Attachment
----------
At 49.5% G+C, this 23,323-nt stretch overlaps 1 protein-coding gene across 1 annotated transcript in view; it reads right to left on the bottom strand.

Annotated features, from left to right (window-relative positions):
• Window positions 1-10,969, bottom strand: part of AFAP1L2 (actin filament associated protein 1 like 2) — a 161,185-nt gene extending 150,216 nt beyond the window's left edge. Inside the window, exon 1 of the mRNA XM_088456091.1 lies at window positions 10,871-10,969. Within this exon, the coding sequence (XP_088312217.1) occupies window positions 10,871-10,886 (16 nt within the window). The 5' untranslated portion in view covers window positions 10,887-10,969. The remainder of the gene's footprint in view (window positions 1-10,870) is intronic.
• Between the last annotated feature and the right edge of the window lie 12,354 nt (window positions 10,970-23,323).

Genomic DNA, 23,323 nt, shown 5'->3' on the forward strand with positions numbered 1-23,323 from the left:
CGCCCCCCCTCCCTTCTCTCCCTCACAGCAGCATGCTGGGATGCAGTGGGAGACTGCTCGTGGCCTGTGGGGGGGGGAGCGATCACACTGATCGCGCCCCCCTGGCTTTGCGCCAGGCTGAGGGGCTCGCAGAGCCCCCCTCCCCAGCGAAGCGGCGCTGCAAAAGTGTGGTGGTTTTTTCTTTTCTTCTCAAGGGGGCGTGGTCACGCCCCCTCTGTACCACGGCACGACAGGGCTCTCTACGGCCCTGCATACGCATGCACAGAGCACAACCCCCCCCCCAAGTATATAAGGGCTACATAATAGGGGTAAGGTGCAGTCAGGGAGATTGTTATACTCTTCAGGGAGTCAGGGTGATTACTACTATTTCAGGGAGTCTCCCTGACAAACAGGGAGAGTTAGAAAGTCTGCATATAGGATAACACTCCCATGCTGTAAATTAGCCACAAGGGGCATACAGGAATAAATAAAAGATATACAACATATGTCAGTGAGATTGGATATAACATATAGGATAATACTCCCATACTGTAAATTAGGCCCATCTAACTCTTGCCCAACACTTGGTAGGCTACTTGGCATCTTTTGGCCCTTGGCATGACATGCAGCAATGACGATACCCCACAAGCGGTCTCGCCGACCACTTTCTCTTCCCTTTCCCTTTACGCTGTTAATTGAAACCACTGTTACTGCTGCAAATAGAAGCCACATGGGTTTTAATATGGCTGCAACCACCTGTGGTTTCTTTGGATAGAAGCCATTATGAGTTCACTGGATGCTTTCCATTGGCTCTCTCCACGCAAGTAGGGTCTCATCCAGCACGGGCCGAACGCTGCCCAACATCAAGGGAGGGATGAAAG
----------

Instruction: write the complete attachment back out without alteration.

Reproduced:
At 49.5% G+C, this 23,323-nt stretch overlaps 1 protein-coding gene across 1 annotated transcript in view; it reads right to left on the bottom strand.

Annotated features, from left to right (window-relative positions):
• Window positions 1-10,969, bottom strand: part of AFAP1L2 (actin filament associated protein 1 like 2) — a 161,185-nt gene extending 150,216 nt beyond the window's left edge. Inside the window, exon 1 of the mRNA XM_088456091.1 lies at window positions 10,871-10,969. Within this exon, the coding sequence (XP_088312217.1) occupies window positions 10,871-10,886 (16 nt within the window). The 5' untranslated portion in view covers window positions 10,887-10,969. The remainder of the gene's footprint in view (window positions 1-10,870) is intronic.
• Between the last annotated feature and the right edge of the window lie 12,354 nt (window positions 10,970-23,323).

Genomic DNA, 23,323 nt, shown 5'->3' on the forward strand with positions numbered 1-23,323 from the left:
CGCCCCCCCTCCCTTCTCTCCCTCACAGCAGCATGCTGGGATGCAGTGGGAGACTGCTCGTGGCCTGTGGGGGGGGGAGCGATCACACTGATCGCGCCCCCCTGGCTTTGCGCCAGGCTGAGGGGCTCGCAGAGCCCCCCTCCCCAGCGAAGCGGCGCTGCAAAAGTGTGGTGGTTTTTTCTTTTCTTCTCAAGGGGGCGTGGTCACGCCCCCTCTGTACCACGGCACGACAGGGCTCTCTACGGCCCTGCATACGCATGCACAGAGCACAACCCCCCCCCCAAGTATATAAGGGCTACATAATAGGGGTAAGGTGCAGTCAGGGAGATTGTTATACTCTTCAGGGAGTCAGGGTGATTACTACTATTTCAGGGAGTCTCCCTGACAAACAGGGAGAGTTAGAAAGTCTGCATATAGGATAACACTCCCATGCTGTAAATTAGCCACAAGGGGCATACAGGAATAAATAAAAGATATACAACATATGTCAGTGAGATTGGATATAACATATAGGATAATACTCCCATACTGTAAATTAGGCCCATCTAACTCTTGCCCAACACTTGGTAGGCTACTTGGCATCTTTTGGCCCTTGGCATGACATGCAGCAATGACGATACCCCACAAGCGGTCTCGCCGACCACTTTCTCTTCCCTTTCCCTTTACGCTGTTAATTGAAACCACTGTTACTGCTGCAAATAGAAGCCACATGGGTTTTAATATGGCTGCAACCACCTGTGGTTTCTTTGGATAGAAGCCATTATGAGTTCACTGGATGCTTTCCATTGGCTCTCTCCACGCAAGTAGGGTCTCATCCAGCACGGGCCGAACGCTGCCCAACATCAAGGGAGGGATGAAAG